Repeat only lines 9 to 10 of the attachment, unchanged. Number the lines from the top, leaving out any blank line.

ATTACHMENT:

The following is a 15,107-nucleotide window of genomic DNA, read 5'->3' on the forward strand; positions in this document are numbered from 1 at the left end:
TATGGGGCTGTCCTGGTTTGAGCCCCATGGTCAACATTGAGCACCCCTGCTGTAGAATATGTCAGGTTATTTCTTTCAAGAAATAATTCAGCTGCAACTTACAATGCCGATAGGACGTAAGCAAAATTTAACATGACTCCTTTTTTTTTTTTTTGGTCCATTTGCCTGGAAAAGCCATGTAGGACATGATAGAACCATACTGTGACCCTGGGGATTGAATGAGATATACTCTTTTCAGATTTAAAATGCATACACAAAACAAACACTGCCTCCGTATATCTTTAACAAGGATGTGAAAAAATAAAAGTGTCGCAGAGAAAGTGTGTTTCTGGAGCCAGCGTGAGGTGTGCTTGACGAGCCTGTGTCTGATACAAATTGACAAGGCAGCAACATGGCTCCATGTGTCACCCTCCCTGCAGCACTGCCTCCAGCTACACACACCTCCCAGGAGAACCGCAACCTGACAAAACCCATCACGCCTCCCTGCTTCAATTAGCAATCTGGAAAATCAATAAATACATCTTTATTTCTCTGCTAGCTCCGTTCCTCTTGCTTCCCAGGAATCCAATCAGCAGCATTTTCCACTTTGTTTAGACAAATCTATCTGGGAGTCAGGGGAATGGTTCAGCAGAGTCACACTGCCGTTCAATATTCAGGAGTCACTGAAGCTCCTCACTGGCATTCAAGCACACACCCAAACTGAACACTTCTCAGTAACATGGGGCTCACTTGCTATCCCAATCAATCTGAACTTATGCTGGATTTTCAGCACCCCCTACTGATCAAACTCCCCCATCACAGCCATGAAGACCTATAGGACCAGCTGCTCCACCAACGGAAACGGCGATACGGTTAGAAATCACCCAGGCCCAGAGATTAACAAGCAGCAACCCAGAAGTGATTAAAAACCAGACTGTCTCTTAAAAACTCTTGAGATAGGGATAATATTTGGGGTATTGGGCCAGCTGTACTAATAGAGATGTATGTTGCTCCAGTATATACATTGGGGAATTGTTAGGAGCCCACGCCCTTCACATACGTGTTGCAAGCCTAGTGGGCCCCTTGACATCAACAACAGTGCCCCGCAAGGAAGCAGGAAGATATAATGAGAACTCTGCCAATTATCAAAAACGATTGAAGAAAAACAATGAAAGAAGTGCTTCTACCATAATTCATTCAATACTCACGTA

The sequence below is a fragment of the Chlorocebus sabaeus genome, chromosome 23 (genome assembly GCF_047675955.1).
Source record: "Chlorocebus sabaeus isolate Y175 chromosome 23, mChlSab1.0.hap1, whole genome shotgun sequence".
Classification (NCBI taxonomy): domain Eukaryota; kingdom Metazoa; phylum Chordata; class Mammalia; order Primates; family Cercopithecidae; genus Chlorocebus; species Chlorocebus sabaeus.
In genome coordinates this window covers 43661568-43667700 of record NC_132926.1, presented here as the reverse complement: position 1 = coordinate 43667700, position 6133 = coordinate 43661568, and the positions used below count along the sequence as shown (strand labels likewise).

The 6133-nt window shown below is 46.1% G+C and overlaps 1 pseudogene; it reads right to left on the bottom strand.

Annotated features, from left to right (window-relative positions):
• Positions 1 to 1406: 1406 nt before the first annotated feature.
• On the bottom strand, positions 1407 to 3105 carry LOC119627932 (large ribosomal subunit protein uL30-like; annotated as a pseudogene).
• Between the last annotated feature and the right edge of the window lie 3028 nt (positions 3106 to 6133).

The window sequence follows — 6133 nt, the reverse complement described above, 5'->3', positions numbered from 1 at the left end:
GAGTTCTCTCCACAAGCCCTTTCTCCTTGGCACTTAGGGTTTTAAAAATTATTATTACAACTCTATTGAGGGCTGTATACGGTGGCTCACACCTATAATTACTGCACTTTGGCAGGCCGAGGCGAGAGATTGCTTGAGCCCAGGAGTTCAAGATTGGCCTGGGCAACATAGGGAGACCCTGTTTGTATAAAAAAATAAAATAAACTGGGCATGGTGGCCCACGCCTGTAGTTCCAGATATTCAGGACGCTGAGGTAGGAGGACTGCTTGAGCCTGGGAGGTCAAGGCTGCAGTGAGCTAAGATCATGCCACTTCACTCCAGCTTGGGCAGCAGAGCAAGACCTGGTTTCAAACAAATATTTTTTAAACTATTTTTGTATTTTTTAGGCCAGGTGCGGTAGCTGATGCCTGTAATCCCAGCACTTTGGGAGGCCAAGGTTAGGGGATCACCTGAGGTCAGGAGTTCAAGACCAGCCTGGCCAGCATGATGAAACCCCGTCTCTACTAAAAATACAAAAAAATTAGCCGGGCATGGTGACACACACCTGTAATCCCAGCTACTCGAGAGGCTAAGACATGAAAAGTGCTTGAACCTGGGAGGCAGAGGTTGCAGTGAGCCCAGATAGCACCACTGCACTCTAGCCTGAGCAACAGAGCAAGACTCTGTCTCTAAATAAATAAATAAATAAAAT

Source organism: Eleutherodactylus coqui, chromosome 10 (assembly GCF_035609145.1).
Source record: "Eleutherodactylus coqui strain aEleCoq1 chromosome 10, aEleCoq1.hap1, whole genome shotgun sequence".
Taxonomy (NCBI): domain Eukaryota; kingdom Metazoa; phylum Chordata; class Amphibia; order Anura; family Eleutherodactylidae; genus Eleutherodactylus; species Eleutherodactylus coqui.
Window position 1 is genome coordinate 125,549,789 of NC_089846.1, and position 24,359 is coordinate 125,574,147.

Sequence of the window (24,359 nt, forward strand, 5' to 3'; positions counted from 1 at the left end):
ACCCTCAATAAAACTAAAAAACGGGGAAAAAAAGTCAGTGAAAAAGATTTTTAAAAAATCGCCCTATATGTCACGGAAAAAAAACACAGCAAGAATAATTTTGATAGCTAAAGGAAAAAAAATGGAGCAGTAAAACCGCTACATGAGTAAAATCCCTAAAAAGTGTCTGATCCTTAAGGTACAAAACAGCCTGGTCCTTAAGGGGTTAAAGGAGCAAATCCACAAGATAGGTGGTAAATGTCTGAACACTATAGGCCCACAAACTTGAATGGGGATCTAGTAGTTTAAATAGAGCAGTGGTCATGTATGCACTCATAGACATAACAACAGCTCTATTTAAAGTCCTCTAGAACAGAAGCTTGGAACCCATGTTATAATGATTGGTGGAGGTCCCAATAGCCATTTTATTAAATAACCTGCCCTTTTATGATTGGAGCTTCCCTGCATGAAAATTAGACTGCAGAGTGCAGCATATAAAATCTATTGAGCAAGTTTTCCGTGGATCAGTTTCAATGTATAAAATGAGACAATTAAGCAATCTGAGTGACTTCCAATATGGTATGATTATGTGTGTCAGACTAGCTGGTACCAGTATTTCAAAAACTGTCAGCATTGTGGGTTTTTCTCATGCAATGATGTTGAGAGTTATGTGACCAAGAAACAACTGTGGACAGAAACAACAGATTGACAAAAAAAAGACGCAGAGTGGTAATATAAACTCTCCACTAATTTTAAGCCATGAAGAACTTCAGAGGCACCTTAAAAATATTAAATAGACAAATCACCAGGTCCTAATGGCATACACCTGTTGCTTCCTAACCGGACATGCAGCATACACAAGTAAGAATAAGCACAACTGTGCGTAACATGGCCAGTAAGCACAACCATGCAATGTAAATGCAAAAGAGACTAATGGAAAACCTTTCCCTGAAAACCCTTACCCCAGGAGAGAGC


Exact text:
• Positions 1 to 1406: 1406 nt before the first annotated feature.
• On the bottom strand, positions 1407 to 3105 carry LOC119627932 (large ribosomal subunit protein uL30-like; annotated as a pseudogene).